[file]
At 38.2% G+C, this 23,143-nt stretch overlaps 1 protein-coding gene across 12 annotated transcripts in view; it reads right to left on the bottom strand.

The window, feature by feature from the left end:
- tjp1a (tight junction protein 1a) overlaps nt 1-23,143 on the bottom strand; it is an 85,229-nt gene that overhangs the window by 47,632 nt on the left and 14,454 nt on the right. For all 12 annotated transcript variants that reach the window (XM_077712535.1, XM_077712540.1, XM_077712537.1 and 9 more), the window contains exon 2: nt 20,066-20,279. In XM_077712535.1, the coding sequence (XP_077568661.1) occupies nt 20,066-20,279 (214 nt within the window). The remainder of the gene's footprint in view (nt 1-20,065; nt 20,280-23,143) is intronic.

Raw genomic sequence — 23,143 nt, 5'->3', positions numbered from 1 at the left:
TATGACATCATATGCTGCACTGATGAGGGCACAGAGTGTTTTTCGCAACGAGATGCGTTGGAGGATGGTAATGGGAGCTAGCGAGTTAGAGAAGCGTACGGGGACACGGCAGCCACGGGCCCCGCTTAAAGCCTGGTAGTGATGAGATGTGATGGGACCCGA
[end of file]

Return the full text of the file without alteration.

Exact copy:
At 38.2% G+C, this 23,143-nt stretch overlaps 1 protein-coding gene across 12 annotated transcripts in view; it reads right to left on the bottom strand.

The window, feature by feature from the left end:
- tjp1a (tight junction protein 1a) overlaps nt 1-23,143 on the bottom strand; it is an 85,229-nt gene that overhangs the window by 47,632 nt on the left and 14,454 nt on the right. For all 12 annotated transcript variants that reach the window (XM_077712535.1, XM_077712540.1, XM_077712537.1 and 9 more), the window contains exon 2: nt 20,066-20,279. In XM_077712535.1, the coding sequence (XP_077568661.1) occupies nt 20,066-20,279 (214 nt within the window). The remainder of the gene's footprint in view (nt 1-20,065; nt 20,280-23,143) is intronic.

Raw genomic sequence — 23,143 nt, 5'->3', positions numbered from 1 at the left:
TATGACATCATATGCTGCACTGATGAGGGCACAGAGTGTTTTTCGCAACGAGATGCGTTGGAGGATGGTAATGGGAGCTAGCGAGTTAGAGAAGCGTACGGGGACACGGCAGCCACGGGCCCCGCTTAAAGCCTGGTAGTGATGAGATGTGATGGGACCCGA